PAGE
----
"You shall call His name JESUS, for He will save His people from their sins." (Matthew 1:21)

      Therefore, Jesus is the modern Hosea and the church is the bride of Christ. But is she faithful to Him today? Playing and toying with the world even now, she is being molded into its lifestyle and has become lukewarm in her relationship with Christ. Our Lord Jesus said to the church of Laodicea, which I'm convinced represents the church of the present hour:

      "I know your works, that you are neither cold nor hot. I could wish you were cold or hot. So then, because you are lukewarm, and neither cold nor hot, I will vomit you out of My mouth." (Revelation 3:15, 16)

      In other words, He says, "You are playing the harlot." Does that disturb you? The harlotry of worldliness is the besetting sin of the church today.

      Now let us bring this down to the individual. What is your personal relationship with Jesus Christ? Has a cloud come between you and Him? Has some sin eclipsed His presence? Are you indifferent? Are you trying to compensate by criticizing or turning to some feverish service? Before the Lord Jesus put Simon Peter in harness, He asked the heart-searching question, "Do you love Me?" This is just as poignant and pertinent now as it was that early dawn by the Sea of Galilee, for He calls you by name today. He is not interested in your service or the outward testimony you are giving. He is asking you in your heart of hearts, "Do you love Me?"

      Published and distributed by Thru the Bible Radio Network

Wow! "Do you love me?"  We have to recognize God for who He is and be openly honest.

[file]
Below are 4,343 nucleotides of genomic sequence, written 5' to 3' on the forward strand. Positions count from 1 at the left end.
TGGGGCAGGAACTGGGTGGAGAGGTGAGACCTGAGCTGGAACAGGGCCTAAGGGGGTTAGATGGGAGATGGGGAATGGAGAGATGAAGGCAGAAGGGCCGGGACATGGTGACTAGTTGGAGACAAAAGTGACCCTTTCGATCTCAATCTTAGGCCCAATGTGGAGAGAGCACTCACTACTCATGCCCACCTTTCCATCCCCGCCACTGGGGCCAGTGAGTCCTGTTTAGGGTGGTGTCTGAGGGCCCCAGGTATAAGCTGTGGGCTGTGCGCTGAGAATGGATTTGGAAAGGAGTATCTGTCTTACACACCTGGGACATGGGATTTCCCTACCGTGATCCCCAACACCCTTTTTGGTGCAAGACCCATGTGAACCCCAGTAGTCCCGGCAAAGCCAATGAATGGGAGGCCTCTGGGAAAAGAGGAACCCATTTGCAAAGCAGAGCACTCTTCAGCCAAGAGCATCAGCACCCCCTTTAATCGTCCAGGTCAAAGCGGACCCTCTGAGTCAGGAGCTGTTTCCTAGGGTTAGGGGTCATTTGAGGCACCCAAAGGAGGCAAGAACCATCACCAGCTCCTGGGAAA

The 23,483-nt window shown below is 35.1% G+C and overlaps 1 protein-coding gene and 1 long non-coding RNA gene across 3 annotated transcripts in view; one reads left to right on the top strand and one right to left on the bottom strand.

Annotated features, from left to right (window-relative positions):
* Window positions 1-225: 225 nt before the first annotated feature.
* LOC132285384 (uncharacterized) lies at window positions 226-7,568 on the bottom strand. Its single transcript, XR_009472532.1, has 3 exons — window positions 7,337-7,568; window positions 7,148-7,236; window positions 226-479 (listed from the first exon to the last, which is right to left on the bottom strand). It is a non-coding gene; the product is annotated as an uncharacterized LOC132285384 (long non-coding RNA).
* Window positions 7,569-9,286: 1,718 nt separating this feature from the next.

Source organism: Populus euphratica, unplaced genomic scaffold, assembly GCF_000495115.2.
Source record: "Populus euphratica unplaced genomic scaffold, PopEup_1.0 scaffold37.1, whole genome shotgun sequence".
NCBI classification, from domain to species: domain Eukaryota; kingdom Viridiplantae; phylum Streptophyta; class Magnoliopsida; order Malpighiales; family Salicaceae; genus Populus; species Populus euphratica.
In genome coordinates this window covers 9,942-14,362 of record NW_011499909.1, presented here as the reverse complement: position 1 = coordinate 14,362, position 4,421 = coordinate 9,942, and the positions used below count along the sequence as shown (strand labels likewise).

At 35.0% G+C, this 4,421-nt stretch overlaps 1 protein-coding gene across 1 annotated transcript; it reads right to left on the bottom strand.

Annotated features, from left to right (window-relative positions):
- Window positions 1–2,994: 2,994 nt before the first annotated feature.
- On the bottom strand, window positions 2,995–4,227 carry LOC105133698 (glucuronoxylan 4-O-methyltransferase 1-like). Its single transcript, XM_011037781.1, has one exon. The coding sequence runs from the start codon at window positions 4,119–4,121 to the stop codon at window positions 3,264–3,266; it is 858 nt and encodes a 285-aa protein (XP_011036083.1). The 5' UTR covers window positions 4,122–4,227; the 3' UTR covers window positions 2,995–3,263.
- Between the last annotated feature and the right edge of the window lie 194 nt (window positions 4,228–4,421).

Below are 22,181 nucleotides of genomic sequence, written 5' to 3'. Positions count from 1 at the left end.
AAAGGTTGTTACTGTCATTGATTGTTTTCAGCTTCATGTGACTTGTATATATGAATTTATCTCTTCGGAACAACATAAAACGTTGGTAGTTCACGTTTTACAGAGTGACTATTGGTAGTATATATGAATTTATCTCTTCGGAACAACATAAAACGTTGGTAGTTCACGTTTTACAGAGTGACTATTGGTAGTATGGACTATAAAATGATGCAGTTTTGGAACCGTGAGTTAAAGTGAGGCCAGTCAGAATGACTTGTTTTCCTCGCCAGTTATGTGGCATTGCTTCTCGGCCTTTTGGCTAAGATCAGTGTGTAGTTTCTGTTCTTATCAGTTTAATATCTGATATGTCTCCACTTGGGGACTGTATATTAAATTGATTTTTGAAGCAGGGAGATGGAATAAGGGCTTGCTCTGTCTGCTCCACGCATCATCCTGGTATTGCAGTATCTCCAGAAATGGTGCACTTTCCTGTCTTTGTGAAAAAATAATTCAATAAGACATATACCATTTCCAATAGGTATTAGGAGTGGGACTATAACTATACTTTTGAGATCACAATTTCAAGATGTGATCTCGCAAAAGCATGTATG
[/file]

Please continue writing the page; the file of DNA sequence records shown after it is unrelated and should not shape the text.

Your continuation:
This morning as I spent time in my Bible, I combed through 1 John chapter 3.  Therein it discussed that sin is lawlessness.  We grapple with sin.  Daily, if not even minute by minute, we try to apply a weight or measure to either our sin or someone else's.  And the truth is, if you go back to the question of what is sin, there is not a weight or measure.  But rather, sin is lawlessness.  Our lives are engulfed in a world of chaos.  We ourselves are utterly incapable of never sinning. We can't do it!  No one can!  Yet, many fail to even recognize this and must face eternal consequence.  The United States is hurting.  And with the Supreme Court's recent decision and stance to change the definition of marriage and sign the definition into law, the door to chaos is being swung wide open, and just like a flood will lead to ruin, we are on a crash course to destruction.

Second, our individual lives have to change.  Our nation has to change.  Our world has to change.  It is time for everyone to take a stand drive a stake into the ground and repent of our sin and accept that 1) God exists.  2) He is Holy- perfectly without sin 3)While God wants us to have a relationship with Him, it is not possible because of our sin 4)But GOD, made a way for us to have that relationship with Him through His son, Jesus Christ.  Jesus, who lived a perfect life without sin, fulfilled prophecies in the Bible that were spoken millenia before He ever entered this world, lived a perfect and blameless life and was killed on a cross, a sacrifice, according to God's Word, and because of Jesus' obedient death on a cross, and even more important His resurrection (coming back to life), made a way for everyone to now have access to God (who wants to have a relationship with us) based upon His own life and sacrifice 4) And our sin is now forgiven.  That's it!

However, the only way that we can even begin to experience God and His forgiveness to to 1)acknowledge our sin, 2)accept Jesus and His perfect life and death as our sacrifice 3) Confess with your mouth and believe with your heart that Jesus is Lord and allow Jesus to take control of your life.

Until we do this....Until our nation does this....Until our world does this we are subject to chaos.

No comments:

Post a Comment